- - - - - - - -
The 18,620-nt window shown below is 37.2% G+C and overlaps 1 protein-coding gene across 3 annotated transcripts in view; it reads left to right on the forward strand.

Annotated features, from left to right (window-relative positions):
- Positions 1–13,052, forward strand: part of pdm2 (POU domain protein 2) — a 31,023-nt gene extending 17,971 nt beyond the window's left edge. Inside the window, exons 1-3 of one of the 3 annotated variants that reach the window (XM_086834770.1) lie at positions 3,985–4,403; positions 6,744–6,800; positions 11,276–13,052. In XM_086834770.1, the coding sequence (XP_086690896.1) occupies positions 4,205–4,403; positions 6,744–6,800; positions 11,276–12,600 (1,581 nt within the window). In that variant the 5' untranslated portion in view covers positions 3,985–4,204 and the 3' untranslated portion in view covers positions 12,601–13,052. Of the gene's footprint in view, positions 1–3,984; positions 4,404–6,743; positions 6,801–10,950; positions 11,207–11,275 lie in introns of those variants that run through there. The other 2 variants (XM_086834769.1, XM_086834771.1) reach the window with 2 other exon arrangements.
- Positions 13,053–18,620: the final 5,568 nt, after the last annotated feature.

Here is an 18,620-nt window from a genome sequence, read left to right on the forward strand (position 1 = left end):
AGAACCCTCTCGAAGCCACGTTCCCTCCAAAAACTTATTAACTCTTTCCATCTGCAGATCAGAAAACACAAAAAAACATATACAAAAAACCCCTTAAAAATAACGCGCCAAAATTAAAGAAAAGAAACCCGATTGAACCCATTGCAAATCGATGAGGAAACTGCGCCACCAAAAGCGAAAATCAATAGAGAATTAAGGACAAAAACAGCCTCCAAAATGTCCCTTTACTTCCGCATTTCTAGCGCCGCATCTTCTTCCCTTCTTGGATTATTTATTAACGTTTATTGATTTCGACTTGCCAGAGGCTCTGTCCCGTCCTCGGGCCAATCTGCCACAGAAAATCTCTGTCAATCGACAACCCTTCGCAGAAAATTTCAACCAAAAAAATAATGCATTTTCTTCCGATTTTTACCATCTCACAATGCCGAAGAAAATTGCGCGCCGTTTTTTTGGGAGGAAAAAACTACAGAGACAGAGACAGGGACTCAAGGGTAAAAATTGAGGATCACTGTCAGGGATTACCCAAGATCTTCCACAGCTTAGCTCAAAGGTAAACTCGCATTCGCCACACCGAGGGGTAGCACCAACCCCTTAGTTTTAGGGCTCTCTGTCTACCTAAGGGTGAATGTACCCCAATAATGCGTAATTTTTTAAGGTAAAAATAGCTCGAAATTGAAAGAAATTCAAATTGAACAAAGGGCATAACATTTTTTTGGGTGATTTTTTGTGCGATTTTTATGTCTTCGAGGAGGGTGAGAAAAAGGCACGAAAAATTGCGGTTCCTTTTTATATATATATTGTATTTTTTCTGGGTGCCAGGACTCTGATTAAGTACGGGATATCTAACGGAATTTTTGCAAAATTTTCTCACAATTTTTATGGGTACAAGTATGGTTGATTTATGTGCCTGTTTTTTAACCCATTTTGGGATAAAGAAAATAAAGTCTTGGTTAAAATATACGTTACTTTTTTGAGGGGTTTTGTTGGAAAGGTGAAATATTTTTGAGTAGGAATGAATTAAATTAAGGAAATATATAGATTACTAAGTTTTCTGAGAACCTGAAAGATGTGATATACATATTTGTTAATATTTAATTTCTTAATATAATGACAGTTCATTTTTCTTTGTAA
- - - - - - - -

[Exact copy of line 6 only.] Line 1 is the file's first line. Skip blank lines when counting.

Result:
AGAACCCTCTCGAAGCCACGTTCCCTCCAAAAACTTATTAACTCTTTCCATCTGCAGATCAGAAAACACAAAAAAACATATACAAAAAACCCCTTAAAAATAACGCGCCAAAATTAAAGAAAAGAAACCCGATTGAACCCATTGCAAATCGATGAGGAAACTGCGCCACCAAAAGCGAAAATCAATAGAGAATTAAGGACAAAAACAGCCTCCAAAATGTCCCTTTACTTCCGCATTTCTAGCGCCGCATCTTCTTCCCTTCTTGGATTATTTATTAACGTTTATTGATTTCGACTTGCCAGAGGCTCTGTCCCGTCCTCGGGCCAATCTGCCACAGAAAATCTCTGTCAATCGACAACCCTTCGCAGAAAATTTCAACCAAAAAAATAATGCATTTTCTTCCGATTTTTACCATCTCACAATGCCGAAGAAAATTGCGCGCCGTTTTTTTGGGAGGAAAAAACTACAGAGACAGAGACAGGGACTCAAGGGTAAAAATTGAGGATCACTGTCAGGGATTACCCAAGATCTTCCACAGCTTAGCTCAAAGGTAAACTCGCATTCGCCACACCGAGGGGTAGCACCAACCCCTTAGTTTTAGGGCTCTCTGTCTACCTAAGGGTGAATGTACCCCAATAATGCGTAATTTTTTAAGGTAAAAATAGCTCGAAATTGAAAGAAATTCAAATTGAACAAAGGGCATAACATTTTTTTGGGTGATTTTTTGTGCGATTTTTATGTCTTCGAGGAGGGTGAGAAAAAGGCACGAAAAATTGCGGTTCCTTTTTATATATATATTGTATTTTTTCTGGGTGCCAGGACTCTGATTAAGTACGGGATATCTAACGGAATTTTTGCAAAATTTTCTCACAATTTTTATGGGTACAAGTATGGTTGATTTATGTGCCTGTTTTTTAACCCATTTTGGGATAAAGAAAATAAAGTCTTGGTTAAAATATACGTTACTTTTTTGAGGGGTTTTGTTGGAAAGGTGAAATATTTTTGAGTAGGAATGAATTAAATTAAGGAAATATATAGATTACTAAGTTTTCTGAGAACCTGAAAGATGTGATATACATATTTGTTAATATTTAATTTCTTAATATAATGACAGTTCATTTTTCTTTGTAA